This family of nine is not here to justify their large family.
Aaron and Latovia Cheatham of Phoenix, Ariz., are the proud parents of seven children (Maliah, Jordyn, AJ, Ariana, Olivia, Brandon-Michael and Josie), whose ages range from 8 years to 11 months old. Recently, the family went viral after Aaron and Latovia shared a short video on their Instagram using the song "Whole Lotta Choppas" by Sada Baby, which has been popular on TikTok. In the video, the parents dance into a room with two triple-stacked bunk beds and then each of their elder six children suddenly appear in the beds while Latovia held their youngest.
"Them: Y'all have too many kids. Us: And we love and take care of all of them," they wrote in subtitles featured in the video.
They captioned the post, "Mind yo damn business!!!...but FOLLOW us."
As of Tuesday, the video has been liked over 50,000 times and gotten nearly 1 million views and people could not get enough of the adorable family.
"Omg .. I really hate when people say that about me n my husband n our family like y’all got too many kids n y’all ain’t done yet like .. bye Felicia," one commenter wrote in part.
"The fact that her knees can do that after 7 children," someone said.
"I know that’s right! Haha," another person added.
Aaron tells Yahoo Life that the responses have been "overwhelmingly positive."
"In many ways, it has boosted our confidence and reaffirmed that which we have already known. Our family unit is unique, big and beautiful," he says.
Latovia adds that the family has dabbled a bit on YouTube, but their struggles connecting with each other during the pandemic inspired them to find other ways to come together.
"After the first couple of months of binge watching our favorite shows and never seeing the kids without a tablet in their face, we became fed up with the distance and the wasting away in front of our devices," she explains. "We took a long look at ourselves and were disgusted. So we got up and just became active in the house. It inspired us to get more creative with how we spend time with our family even if we were on lockdown," she says. "We had dabbled with YouTube but the pandemic gave us the opportunity to up our social media presence."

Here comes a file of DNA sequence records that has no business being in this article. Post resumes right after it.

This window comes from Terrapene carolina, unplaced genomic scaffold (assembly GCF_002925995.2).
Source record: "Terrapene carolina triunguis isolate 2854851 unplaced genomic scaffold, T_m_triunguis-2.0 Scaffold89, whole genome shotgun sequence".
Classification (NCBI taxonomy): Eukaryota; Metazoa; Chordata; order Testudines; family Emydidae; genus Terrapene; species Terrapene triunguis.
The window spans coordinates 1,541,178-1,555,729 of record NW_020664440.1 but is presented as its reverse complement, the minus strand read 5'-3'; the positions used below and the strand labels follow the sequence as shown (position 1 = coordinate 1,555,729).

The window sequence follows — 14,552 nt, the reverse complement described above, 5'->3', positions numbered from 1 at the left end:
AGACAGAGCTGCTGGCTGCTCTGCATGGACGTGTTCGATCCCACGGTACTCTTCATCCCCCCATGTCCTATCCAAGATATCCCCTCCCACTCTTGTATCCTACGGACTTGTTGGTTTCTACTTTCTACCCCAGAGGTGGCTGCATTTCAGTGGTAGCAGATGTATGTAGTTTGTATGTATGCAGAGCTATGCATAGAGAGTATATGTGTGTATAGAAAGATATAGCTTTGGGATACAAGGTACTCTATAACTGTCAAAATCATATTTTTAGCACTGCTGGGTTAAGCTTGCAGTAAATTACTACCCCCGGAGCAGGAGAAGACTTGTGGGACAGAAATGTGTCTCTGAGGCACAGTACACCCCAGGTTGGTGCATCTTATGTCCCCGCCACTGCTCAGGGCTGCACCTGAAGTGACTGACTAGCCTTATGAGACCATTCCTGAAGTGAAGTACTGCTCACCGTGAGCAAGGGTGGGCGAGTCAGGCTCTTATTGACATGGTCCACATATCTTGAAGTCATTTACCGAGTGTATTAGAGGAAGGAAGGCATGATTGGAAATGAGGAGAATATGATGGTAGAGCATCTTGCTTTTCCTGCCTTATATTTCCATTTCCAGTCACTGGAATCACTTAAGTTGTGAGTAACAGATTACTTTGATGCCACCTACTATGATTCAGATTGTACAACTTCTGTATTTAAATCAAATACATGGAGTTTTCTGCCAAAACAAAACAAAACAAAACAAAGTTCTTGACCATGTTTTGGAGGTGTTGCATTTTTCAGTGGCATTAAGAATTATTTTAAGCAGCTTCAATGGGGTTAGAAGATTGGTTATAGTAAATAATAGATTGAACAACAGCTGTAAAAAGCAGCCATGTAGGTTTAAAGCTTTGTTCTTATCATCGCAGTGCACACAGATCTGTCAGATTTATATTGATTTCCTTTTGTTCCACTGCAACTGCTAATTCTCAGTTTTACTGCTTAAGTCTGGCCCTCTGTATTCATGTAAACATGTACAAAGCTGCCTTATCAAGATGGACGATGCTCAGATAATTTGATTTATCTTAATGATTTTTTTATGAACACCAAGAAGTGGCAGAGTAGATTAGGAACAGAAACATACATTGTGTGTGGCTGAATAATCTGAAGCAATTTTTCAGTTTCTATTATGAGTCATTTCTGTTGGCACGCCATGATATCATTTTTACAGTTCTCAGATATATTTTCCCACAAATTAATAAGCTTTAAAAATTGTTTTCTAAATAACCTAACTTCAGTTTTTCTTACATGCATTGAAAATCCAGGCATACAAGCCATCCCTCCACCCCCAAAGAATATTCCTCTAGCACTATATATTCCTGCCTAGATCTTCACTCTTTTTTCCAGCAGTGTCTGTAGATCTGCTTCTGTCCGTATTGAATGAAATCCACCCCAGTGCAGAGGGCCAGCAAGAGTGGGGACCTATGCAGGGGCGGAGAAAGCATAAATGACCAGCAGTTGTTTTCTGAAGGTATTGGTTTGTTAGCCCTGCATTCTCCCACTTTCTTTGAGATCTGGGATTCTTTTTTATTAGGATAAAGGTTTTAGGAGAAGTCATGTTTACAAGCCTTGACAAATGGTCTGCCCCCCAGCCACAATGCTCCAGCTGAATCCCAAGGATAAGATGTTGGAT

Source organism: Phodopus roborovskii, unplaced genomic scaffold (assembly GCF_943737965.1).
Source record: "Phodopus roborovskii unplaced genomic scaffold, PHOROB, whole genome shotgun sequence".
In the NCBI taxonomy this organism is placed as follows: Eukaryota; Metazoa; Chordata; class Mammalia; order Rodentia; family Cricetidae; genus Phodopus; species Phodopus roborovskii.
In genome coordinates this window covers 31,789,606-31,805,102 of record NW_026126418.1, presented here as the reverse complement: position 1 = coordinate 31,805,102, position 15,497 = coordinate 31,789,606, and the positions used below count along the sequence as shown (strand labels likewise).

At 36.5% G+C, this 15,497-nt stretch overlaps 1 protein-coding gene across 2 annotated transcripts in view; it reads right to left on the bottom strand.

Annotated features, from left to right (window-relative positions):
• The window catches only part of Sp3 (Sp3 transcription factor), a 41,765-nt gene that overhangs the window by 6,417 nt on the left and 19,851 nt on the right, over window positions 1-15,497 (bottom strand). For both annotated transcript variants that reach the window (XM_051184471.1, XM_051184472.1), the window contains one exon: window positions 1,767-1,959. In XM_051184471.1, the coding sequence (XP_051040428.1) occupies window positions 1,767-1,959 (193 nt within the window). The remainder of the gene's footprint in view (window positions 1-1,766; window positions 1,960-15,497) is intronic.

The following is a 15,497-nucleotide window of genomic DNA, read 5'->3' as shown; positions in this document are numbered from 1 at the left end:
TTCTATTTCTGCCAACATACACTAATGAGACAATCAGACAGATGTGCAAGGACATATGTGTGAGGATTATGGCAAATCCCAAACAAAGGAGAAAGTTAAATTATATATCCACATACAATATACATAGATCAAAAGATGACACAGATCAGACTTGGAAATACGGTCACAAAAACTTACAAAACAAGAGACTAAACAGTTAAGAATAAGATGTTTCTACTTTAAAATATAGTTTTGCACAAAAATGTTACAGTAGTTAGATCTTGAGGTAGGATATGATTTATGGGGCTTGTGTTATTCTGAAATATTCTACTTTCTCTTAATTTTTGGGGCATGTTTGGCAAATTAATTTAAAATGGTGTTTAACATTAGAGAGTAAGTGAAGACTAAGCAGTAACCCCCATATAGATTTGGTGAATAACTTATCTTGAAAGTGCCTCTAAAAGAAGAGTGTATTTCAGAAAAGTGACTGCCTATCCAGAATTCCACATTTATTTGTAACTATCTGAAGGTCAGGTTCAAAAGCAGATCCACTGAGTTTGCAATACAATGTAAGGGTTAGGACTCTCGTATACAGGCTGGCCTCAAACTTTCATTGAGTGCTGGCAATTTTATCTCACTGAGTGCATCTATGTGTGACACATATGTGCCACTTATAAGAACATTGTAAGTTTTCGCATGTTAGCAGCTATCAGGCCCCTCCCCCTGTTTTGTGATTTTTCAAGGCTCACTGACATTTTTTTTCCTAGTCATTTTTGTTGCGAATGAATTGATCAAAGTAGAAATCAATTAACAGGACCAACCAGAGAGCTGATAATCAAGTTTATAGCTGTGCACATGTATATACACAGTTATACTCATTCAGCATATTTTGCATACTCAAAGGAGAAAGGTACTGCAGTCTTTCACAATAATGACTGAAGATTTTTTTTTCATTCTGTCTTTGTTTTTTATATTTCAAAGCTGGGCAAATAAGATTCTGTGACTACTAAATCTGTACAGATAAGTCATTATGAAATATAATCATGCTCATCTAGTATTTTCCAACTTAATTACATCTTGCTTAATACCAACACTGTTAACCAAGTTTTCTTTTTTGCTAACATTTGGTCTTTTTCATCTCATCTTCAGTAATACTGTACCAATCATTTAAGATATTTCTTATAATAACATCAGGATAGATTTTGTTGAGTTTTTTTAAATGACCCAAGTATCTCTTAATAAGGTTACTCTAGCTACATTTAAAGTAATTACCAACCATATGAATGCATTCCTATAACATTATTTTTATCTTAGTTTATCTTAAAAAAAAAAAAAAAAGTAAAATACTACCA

Their kids convinced them to join TikTok and a video they created showing them lipsyncing the "Act Up ABCs" by Wesley Padilla went viral in October. They've amassed close to 100,000 followers on the platform since then.
When former President Trump threatened to shut down TikTok, the Cheathams began focusing primarily on their Instagram account where they shared photos and videos of their family having fun, and expressing their love for each other, something that meant a lot to their followers with them being a Black family.
"We would receive extremely heartwarming comments and messages of how our family unit is beautiful and inspirational. Many people requested more of this imagery. Actually, it was demanded. Can you believe that there was a demand to see a positive representation of the black family unit? Since we got on Instagram that became our why. We quickly realized it was bigger than just our large family having fun and sharing it with social media. It has become more so about being a wholesome, loving, fun, energetic, beautiful representation of the big Black family unit. We are changing the narrative of the stereotypical big family as well as the Black family," Aaron explains.
While they received a warm welcome, there were also negative comments. Aaron notes that they've gotten trolling comments like "learn how to use protection," "they must be on welfare" and "they are killing the planet with overpopulation." But their recent viral video was in response to one of the most common remarks they receive.
"All of our content is inspired by some real-life experience that we have had," he says. "If you look through the comments section of any one of our posts there is always at least one person that says 'Y'all have too many kids.' This video was fun and funny but also a sincere way to address those people. The other thing that inspires us is that we are also trying to connect with our audience. These criticisms are a very real thing for many big families and so this was also a way to speak for them as well."
Aaron hopes that by addressing the comments head-on, it will curb the negative stereotypes many large, particularly Black large families face. But at the end of the day, he makes it clear that the negativity does not take away from the best part about having a large family, which is being surrounded by "a bunch of people that love you the most."
"There are so many different personalities, so many different energy levels and so many different individual superpowers," he says. "This makes our home a playground for everlasting memories."
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